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Wed 8 Jun 2016 01:52 PM

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Revealed: $29.8bn, the cost of keeping the peace in the UAE

Latest Global Peace Index says violence cost the UAE economy more than $3,200 per person in 2015

Revealed: $29.8bn, the cost of keeping the peace in the UAE
A squadron of United Arab Emirates (UAE) F-16 fighters stationed in one of Jordans air bases to support it in strikes against ISIL. (Getty Images)

Violence impacted the UAE's economy by $29.81 billion in 2015, 6 percent of its GDP, or $3,280 per person, according to the latest Global Peace Index (GPI).

The figure represented a decrease of 18 percent from 2008 and at 6 percent of GDP this was ranked 110th in the world.

Globally, the economic impact of violence on the global economy totalled $13.6 trillion or 13.3 percent of gross world product, equivalent to 11 times the size of global foreign direct investment, it said.

The UAE was ranked as the 61st country in the Global Peace Index (GPI) and third out of the 20 countries in the Middle East and North Africa region.

The tenth edition of the GPI highlighted a stark and growing inequality in global levels of peacefulness as the gap between the most and least peaceful countries continues to widen.

The study, by international think-tank the Institute for Economics and Peace, found that, while 81 countries improved, the deterioration in another 79 outweighed these gains, meaning that peace declined at a faster rate than in the previous year.

It said the UAE ranked last in weapons imports in the world despite seeing an improvement in this indicator over the decade. However there has been notable improvements in UN peacekeeping funding military funding and violent crime, it added.

The score for the Middle East and Africa (MENA), the least peaceful region in the world in last year’s report, dropped further as regional conflicts intensified, dragging down global peacefulness.

So intense is the current concentration of violence and conflict in MENA that, when considered separately, the rest of the world’s average peace levels improved. Three of the five biggest declines in peace occurred in the region including Yemen, Libya and Bahrain.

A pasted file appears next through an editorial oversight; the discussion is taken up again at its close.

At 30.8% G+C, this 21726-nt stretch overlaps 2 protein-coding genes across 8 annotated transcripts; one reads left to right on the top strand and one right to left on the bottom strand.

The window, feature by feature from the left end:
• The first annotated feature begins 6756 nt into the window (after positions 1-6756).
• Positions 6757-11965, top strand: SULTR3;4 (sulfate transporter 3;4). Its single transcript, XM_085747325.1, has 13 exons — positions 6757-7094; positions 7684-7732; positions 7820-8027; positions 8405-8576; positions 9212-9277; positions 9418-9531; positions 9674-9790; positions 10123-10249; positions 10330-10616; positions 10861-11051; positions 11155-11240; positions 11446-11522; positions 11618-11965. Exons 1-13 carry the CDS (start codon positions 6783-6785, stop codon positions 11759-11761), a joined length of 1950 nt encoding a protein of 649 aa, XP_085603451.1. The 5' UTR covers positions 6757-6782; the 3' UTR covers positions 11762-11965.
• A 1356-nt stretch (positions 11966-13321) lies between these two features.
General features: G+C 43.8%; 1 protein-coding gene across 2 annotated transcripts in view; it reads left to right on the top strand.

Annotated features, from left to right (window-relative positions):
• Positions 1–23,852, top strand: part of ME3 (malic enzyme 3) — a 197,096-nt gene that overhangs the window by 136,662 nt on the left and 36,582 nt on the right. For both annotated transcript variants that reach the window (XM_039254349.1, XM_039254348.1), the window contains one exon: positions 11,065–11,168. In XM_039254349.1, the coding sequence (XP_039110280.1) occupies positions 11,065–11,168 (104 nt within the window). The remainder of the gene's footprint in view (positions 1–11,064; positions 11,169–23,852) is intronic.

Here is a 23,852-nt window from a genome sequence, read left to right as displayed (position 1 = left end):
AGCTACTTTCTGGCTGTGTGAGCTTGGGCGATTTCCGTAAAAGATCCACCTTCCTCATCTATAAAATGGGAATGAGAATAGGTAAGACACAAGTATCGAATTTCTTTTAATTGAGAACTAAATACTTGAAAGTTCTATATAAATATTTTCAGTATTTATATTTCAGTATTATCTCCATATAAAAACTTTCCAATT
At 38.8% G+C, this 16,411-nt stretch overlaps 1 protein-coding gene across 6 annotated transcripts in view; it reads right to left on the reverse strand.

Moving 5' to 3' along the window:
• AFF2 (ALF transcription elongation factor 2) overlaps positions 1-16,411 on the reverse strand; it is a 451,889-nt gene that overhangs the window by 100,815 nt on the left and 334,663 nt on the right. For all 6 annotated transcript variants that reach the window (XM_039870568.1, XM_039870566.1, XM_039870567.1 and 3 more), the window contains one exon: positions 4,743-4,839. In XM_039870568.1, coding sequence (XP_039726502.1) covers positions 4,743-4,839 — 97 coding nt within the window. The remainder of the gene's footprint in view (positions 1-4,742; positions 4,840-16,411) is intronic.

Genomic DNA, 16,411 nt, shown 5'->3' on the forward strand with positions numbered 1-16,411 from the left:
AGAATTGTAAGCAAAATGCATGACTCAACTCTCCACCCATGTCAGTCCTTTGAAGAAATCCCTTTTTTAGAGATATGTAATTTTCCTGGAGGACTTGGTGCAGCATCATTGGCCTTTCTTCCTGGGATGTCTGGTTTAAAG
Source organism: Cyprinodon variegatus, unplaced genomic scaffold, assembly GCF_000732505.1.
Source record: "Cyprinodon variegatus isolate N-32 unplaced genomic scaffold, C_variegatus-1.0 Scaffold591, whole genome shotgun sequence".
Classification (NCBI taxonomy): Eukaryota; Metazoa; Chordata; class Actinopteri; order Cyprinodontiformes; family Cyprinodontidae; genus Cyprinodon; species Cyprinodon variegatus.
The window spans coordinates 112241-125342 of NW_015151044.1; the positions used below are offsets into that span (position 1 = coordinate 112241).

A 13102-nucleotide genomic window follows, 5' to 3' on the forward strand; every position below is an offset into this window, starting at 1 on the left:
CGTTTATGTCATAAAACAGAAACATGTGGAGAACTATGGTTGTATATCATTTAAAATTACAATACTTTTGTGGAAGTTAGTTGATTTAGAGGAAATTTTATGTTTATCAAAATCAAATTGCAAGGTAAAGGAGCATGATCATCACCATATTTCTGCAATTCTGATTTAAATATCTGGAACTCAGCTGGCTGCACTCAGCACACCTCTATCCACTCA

Steve Killelea, founder and executive chairman of the IEP said: “As internal conflicts in MENA become more entrenched, external parties are increasingly becoming more involved and the potential for indirect or ‘war by proxy’ between nation states is rising.

"This was already evident in Syria with the conflict between the Assad regime and multiple non-state actors, and is now spilling into countries such as Yemen. There is a broader proxy conflict between Saudi Arabia and Iran, and more recently both US and Russia have increased their level of involvement.”

The global deterioration in peace in 2015 was driven by increased terrorism and higher levels of political instability. While the majority of terrorist activity is highly concentrated in five countries - Syria, Iraq, Nigeria, Afghanistan and Pakistan – the breadth of terrorism is spreading, with only 23 percent of countries in the index not experiencing a terrorist incident.

Europe, which was once again the most peaceful region in the world, saw its average score deteriorate in this year’s report in the wake of terrorism incidents in Paris and Brussels, with deaths from terrorism in Europe having more than doubled over the last five years.

The report said the number of refugees and displaced persons has risen dramatically over the last decade, doubling to approximately 60 million people between 2007 and 2016, nearly 1 percent of the world’s population.

Europe was once again ranked the most peaceful region in the world. The largest improvement since last year occurred in Central America and the Caribbean, while South America also made progress in its levels of peacefulness.

MENA had the largest decline, followed by Sub-Saharan Africa, Europe and Asia Pacific respectively. MENA, which was already ranked the lowest in the 2015 GPI, had the biggest deterioration in peace this year, as the civil wars in Syria and Yemen deepened and led to increased external intervention.